But Angela Lansbury would have to reprise her role as Granny, obviously.

The Company of Wolves is definitely the type of film you revisit. It’s filled with enough imagery and symbolism that you could take something away from it each viewing. It’s beautiful and soft yet dangerous and pretty disturbing at times.

Everything said – this movie was partially produced by Cannon, which both pleases and amuses me to no end. We love you, Cannon.

Wicked Wednesday (ok it’s Thursday, close enough): Mortuary (1983)

For the first time in years, I actually forgot to post on Wednesday. Oops?

We can probably blame two things: 1) England’s new lockdown really has messed with my perception of time. 2) My pre-order of Second Sight‘s gorgeous Dawn of the Dead set arrived in the mail. I was so excited to force my husband to watch the Romeo classic that I completely forgot all about Wednesday. 

And in my defence, this week’s movie is a touch forgettable. Well, other than that scene where Bill Paxton frolics through a cemetery. Than man could make a mark on anything. 

Mortuary follows young Christie in the aftermath of her father’s death. She’s convinced that he was bludgeoned to death, but her mother, Eve, is more convinced that he died of drowning in the pool. 

But Eve seems to be keeping something secret. One day, Christie’s boyfriend, Greg, sees her performing a strange ritual with the owner of a mortuary, Hank Andrews. When he tells Christie this, she seems even more convinced that her father’s death was not a straight-forward drowning. 

Greg and Christie become concerned when their friend Josh disappears during the ritual. Unbeknownst to them, Josh was picked off by a figure sporting a look not too dissimilar from the ritual participants’. If you’re going to get killed, at least it’s convenient that it’s in a mortuary warehouse.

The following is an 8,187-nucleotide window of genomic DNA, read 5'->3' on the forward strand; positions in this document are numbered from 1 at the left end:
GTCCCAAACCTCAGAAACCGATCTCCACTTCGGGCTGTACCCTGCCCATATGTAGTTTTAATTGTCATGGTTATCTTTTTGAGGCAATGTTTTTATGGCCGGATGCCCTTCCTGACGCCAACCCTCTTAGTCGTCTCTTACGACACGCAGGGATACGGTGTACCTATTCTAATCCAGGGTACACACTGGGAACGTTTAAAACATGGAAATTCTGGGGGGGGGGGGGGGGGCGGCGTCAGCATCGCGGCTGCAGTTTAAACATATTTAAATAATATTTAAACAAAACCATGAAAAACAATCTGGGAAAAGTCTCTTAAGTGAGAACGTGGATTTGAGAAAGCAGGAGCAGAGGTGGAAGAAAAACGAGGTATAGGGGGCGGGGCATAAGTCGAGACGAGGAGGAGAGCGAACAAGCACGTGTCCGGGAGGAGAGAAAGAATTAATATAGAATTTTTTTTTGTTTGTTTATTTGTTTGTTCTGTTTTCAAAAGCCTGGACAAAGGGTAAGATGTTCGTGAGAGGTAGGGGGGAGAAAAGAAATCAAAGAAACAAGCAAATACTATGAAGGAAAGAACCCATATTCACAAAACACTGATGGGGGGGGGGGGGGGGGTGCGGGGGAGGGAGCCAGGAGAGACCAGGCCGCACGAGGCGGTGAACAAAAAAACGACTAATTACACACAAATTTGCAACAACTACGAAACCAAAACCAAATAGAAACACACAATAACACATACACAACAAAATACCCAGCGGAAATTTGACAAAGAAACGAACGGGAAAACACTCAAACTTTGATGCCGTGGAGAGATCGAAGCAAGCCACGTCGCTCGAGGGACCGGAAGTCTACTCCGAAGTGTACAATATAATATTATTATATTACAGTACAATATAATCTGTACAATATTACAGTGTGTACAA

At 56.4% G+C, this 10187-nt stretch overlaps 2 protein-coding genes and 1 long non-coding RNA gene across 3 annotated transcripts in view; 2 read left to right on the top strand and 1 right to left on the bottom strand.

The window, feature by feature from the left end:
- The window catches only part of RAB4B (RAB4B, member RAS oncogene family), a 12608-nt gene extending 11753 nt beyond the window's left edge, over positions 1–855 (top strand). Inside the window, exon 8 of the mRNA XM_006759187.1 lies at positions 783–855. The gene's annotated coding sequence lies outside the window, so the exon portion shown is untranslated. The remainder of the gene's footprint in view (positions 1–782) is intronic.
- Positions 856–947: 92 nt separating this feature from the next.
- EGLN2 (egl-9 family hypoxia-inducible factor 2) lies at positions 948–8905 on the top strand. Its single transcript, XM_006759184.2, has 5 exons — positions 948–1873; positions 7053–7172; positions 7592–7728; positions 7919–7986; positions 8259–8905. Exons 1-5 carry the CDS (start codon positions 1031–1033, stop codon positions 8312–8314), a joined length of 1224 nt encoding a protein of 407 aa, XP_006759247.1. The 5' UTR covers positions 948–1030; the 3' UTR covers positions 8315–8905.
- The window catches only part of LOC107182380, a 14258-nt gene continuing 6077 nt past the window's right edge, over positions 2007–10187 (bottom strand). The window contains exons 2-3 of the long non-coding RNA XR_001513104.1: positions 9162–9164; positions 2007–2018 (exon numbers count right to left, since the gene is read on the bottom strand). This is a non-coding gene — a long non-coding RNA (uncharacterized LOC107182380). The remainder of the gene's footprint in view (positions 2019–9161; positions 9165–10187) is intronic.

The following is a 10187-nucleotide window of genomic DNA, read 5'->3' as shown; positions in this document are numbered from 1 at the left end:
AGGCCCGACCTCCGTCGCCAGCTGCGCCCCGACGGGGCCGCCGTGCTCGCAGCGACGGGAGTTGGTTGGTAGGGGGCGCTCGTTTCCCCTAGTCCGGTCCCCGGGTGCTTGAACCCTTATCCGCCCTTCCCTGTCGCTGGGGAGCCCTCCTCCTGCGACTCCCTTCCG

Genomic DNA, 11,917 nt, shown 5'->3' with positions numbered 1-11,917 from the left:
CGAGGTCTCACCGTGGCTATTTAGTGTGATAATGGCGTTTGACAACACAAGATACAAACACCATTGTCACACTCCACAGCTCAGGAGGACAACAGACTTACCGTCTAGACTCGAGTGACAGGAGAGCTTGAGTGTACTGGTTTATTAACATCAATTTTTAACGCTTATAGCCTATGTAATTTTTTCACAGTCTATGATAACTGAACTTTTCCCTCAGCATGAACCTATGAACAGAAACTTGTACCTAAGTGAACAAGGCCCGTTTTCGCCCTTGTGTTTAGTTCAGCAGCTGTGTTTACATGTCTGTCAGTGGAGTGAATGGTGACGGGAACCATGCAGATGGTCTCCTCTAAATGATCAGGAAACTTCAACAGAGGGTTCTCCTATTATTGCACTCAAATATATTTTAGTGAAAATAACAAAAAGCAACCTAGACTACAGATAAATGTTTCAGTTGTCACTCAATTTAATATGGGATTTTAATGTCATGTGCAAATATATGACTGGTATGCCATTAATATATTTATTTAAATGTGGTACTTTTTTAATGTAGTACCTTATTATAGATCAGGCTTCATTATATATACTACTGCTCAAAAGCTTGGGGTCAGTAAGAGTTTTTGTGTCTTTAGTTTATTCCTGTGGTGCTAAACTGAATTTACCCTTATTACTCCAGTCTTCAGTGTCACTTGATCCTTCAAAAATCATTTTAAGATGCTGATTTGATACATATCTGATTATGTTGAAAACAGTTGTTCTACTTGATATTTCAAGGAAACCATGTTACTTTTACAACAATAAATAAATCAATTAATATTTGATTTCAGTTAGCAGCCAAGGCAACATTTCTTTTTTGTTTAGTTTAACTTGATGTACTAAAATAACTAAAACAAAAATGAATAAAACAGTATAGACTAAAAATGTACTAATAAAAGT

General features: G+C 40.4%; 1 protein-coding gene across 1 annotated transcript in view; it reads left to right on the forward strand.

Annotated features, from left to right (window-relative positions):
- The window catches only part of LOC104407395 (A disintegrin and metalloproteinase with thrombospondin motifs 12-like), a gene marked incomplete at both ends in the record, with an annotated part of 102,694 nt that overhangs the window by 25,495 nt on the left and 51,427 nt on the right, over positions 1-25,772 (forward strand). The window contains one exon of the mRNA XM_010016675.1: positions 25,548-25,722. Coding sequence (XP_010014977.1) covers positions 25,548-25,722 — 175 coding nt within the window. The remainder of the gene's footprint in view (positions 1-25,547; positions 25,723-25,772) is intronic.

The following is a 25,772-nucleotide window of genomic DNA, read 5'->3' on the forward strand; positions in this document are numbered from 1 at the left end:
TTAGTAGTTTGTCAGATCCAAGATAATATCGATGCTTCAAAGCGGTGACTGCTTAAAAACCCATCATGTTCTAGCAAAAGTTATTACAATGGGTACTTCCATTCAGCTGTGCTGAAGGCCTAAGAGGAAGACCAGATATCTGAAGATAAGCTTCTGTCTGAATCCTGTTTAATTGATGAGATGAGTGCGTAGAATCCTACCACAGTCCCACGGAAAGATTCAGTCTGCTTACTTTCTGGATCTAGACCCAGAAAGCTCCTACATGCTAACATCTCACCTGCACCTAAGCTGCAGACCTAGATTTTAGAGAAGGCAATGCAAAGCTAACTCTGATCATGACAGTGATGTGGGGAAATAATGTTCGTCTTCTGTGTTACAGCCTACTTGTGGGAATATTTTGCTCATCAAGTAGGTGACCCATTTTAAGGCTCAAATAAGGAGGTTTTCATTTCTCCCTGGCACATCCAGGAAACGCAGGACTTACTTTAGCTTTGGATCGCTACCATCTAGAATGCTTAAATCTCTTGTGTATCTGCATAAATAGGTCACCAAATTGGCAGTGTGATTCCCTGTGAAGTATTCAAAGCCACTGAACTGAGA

The couple begins looking into Josh’s disappearance, but strange occurrences make Christie paranoid.  One day she’s followed home by a strange car. She’s then attacked by a hooded figure that night that she’s convinced was trying to kill her. 

Christie is certain that Eve is involved in the strange happenings. But is she really? Or could the killer maybe – just maybe – be the not-so-right-in-the-head son of the mortuary owner?

I mean. Who’s to say? Certainly not at all a giveaway that the killer’s ‘mask’ is just a piece of white latex that just look like his regular face. 

Mortuary benefits greatly from a good cast. Paxton is wonderfully goofy here, clearly destined for great things. And I’d watch Lynda Day George and Christopher George in anything. The performances certainly elevate the average story to something more entertaining. 

This will certainly appeal to anyone who wants a more sophisticated slasher. It looks nice, and it certainly is worth it – just for this scene alone:

Wicked Wednesday: Slaughterhouse Rock (1988)

Cannibal serial killers. Toni Basil. Demons on Alcatraz. Music by DEVO.

These are all things that, on paper, should make an excellent movie that’s right up my alley. But sometimes what is presented to you in doesn’t quite turn out like you had imagined (a bit like how this election is going).

Slaughterhouse Rock is a 1988 slasher film – at the tail end of the decade where the slasher genre was really starting to feel like well-trodden ground. The film tries its best to shake the formula up by introducing supernatural elements and an absolutely bonkers backstory.